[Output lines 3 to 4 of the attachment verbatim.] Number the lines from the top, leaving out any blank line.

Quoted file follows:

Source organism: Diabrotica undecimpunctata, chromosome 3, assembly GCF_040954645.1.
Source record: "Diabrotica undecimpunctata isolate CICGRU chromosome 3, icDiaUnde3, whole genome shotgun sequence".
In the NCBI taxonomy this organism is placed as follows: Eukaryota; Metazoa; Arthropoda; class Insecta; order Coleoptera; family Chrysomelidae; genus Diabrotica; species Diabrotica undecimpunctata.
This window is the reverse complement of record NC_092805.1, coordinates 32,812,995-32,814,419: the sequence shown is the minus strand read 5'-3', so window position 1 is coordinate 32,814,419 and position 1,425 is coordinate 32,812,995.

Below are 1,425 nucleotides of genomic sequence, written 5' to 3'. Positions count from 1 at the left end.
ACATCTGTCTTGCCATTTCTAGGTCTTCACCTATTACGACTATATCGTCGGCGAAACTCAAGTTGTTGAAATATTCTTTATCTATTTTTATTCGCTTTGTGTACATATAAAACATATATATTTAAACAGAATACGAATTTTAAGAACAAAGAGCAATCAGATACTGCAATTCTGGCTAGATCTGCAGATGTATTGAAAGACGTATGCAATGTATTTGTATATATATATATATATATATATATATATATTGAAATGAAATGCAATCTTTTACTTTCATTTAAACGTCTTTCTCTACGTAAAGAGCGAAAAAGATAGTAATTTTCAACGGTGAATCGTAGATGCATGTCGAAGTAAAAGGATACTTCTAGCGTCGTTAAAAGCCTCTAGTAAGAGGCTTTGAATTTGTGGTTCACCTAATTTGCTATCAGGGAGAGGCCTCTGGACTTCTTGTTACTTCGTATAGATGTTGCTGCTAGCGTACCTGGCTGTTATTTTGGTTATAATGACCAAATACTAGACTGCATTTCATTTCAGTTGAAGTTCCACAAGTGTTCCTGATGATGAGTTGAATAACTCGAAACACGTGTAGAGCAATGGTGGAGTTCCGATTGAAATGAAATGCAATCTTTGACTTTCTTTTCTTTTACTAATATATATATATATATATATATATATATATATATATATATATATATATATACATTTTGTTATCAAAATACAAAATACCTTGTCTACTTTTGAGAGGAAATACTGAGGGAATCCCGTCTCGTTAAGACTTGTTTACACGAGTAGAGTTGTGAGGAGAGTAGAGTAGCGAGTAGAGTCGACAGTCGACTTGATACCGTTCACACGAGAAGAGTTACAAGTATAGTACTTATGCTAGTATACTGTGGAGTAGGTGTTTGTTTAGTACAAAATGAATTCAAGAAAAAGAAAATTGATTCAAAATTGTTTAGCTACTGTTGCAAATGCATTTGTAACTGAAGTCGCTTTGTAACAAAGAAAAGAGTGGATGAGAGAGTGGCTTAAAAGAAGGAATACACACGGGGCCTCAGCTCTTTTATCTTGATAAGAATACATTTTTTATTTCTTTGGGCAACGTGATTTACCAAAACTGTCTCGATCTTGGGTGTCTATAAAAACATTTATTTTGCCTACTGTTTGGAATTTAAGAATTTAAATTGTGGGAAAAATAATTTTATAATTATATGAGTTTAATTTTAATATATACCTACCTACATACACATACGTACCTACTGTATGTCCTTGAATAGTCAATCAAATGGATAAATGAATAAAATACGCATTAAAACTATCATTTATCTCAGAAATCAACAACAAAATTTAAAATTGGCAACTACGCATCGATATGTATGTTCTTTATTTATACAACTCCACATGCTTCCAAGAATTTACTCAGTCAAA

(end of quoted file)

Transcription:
In the NCBI taxonomy this organism is placed as follows: Eukaryota; Metazoa; Arthropoda; class Insecta; order Coleoptera; family Chrysomelidae; genus Diabrotica; species Diabrotica undecimpunctata.
This window is the reverse complement of record NC_092805.1, coordinates 32,812,995-32,814,419: the sequence shown is the minus strand read 5'-3', so window position 1 is coordinate 32,814,419 and position 1,425 is coordinate 32,812,995.